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Powerful recognition for research

Queen’s researcher Praveen Jain receives the prestigious IEEE Medal in Power Engineering – the highest international award in the field of electrical power.

Praveen Jain, Canada Research Chair in Power Electronics and Director of the Queen’s Centre for Energy and Power Electronics Research (ePOWER), has been awarded the 2021 IEEE Medal in Power Engineering for contributions to the theory and practice of high-frequency power-conversion systems. He is only the third Canadian to receive this medal in the history of the IEEE.

[Photo of Praveen Jain and his IEEE medal]
Dr. Praveen Jain (Electrical and Computer Engineering)

IEEE medals are the highest honours given by the Institute of Electrical and Electronics Engineers (IEEE), the world’s largest association of technical professionals. The IEEE Medal in Power Engineering recognizes researchers who have made outstanding contributions to the technology associated with the generation, transmission, distribution, application, and utilization of electric power for the betterment of society. It is given to one out of approximately 50,000 IEEE members working in research related to electrical power every year.  

"This medal symbolizes 40 years of my life’s work in the practical applications of power engineering," says Dr. Jain. "I am indebted to Queen’s University for providing me a world class platform to realize my dream. I dedicate this medal to my students and collaborators who have contributed enormously to my success."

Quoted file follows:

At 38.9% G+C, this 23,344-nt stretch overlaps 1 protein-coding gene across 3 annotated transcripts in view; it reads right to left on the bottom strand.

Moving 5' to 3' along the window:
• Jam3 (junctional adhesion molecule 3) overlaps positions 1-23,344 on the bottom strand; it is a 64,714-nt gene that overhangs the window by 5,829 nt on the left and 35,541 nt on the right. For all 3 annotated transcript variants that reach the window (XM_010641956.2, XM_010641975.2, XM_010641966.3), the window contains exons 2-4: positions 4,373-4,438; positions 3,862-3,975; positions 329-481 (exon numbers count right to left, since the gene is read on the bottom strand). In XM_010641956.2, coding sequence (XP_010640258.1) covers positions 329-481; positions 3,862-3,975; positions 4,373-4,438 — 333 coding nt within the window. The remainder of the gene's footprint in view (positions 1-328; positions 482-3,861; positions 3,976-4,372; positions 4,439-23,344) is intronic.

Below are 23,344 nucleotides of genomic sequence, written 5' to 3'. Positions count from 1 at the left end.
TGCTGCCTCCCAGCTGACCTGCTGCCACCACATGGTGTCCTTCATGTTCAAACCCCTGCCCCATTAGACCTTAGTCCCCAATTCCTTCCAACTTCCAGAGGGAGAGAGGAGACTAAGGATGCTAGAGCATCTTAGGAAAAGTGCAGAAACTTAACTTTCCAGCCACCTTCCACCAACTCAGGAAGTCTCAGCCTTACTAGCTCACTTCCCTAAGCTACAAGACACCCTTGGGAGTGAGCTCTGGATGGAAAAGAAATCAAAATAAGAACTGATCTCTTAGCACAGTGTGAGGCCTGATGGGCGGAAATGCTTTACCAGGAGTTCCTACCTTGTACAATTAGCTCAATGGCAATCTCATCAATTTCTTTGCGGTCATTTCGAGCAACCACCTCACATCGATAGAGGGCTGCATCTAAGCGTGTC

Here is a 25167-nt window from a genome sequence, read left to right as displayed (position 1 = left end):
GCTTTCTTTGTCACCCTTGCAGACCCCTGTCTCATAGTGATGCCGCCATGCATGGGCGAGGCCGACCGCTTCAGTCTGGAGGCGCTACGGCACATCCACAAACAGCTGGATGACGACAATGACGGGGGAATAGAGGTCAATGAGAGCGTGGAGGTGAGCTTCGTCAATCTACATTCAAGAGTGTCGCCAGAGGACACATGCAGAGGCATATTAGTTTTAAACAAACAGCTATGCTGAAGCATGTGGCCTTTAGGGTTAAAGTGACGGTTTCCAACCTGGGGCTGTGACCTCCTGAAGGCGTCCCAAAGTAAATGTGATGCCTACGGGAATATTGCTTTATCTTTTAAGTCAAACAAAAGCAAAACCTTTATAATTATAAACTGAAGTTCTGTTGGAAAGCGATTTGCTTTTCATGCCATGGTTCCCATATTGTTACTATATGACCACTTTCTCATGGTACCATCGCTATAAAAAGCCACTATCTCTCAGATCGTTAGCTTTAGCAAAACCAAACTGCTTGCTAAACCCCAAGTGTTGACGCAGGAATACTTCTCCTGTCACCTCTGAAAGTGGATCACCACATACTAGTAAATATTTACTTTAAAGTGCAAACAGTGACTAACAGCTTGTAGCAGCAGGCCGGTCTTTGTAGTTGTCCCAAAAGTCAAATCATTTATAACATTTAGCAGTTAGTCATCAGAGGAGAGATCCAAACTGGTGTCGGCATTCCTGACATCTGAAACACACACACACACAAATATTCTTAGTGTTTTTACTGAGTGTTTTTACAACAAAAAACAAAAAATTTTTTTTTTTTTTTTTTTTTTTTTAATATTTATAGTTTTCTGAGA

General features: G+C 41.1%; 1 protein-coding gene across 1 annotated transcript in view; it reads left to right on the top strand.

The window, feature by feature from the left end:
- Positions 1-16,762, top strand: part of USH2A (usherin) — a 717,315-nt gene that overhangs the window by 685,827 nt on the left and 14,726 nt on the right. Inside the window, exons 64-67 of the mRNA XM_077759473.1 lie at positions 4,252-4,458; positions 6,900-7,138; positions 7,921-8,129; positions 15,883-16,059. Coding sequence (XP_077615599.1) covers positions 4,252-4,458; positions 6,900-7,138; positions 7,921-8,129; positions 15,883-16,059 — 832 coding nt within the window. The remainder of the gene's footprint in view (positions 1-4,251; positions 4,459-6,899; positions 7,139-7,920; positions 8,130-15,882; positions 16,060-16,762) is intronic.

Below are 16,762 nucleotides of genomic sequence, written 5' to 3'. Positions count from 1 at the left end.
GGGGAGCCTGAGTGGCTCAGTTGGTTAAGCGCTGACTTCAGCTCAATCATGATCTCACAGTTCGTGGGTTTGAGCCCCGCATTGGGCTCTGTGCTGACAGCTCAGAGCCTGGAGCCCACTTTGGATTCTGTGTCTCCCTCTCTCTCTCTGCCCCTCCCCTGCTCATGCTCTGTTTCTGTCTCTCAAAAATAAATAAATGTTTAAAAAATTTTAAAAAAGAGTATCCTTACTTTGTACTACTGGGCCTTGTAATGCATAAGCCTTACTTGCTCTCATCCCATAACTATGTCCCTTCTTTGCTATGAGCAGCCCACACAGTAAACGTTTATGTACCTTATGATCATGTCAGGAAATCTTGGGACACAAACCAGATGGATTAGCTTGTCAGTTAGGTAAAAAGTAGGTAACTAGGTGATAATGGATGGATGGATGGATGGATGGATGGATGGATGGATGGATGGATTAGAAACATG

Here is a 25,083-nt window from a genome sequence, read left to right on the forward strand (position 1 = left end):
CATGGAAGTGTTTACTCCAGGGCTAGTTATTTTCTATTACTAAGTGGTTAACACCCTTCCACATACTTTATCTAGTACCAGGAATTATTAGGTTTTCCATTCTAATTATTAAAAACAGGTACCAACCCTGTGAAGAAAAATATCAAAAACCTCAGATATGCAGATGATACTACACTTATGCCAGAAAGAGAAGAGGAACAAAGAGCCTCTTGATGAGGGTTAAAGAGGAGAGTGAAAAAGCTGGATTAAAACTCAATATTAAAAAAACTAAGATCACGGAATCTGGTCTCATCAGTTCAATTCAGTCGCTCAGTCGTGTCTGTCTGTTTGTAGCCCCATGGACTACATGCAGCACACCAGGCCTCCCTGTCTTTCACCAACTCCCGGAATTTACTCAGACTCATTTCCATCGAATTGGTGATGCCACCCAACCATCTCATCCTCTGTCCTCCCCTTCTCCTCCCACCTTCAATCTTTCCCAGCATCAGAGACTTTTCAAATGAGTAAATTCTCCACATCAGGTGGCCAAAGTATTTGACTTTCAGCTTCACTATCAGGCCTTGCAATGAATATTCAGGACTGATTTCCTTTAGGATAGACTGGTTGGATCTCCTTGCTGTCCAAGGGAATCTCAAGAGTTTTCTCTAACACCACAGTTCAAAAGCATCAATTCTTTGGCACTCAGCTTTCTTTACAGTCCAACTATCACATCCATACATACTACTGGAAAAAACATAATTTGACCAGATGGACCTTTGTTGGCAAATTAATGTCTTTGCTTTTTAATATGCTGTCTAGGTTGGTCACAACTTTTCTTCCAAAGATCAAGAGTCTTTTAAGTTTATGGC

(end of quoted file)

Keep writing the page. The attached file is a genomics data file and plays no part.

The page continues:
Since coming to Queen’s in 2001, Jain has helped transform the way society understands electrical energy, advocating for its sustainable generation, distribution, and utilization and contributing to innovations in applications for space, telecommunications, computer, induction melting, and renewable energy industries. One of the first researchers to solve long-standing problems in induction melting power supply systems, Jain proposed inverter circuit configurations now applied worldwide by the induction heating industry. Jain’s new class of AC-to-DC converter topologies provided a breakthrough in the design of compact, lightweight, and efficient power supplies for high-frequency power distribution systems in space applications. He also led the development of constant frequency resonant converter topologies for high-density power supplies for telecommunications.

Jain’s innovative digital control techniques have also revolutionized the design of power converters in computer applications. The patented technology, adopted by most chip manufacturers, has been incorporated in the development of digital power controllers with ultra-fast dynamic response for computer microprocessors. Jain also developed new power converter topologies and control techniques for photovoltaic microinverters. Currently, he is leading a team of researchers from Queen’s, York University, Western University, and the University of Ottawa in the development of a prototype smart microgrid platform that will help meet greenhouse gas emission goals and other industry standards.

In his career so far, Dr. Jain has secured over $35 million in external research funding and his work has resulted in over 600 publications and over 100 patents. He has earned numerous awards and honours, including being named a Fellow of the Engineering Institute of Canada, the Canadian Academy of Engineering, the Royal Society of Canada, and the IEEE. He has also founded two companies, CHiL Semiconductor designing digital power control chips, and Sparq Systems developing solar microinverters.  

"For decades, Dr. Jain has worked to help industries around the world understand and meet their power needs in more cost-effective, environmentally friendly ways," says Kimberly Woodhouse, Vice-Principal (Research). "My sincere congratulations to him on this prestigious career honour."

Dr. Jain received the IEEE Medal in Power Engineering during a virtual award ceremony on May 13. For more information on the medal, visit the website.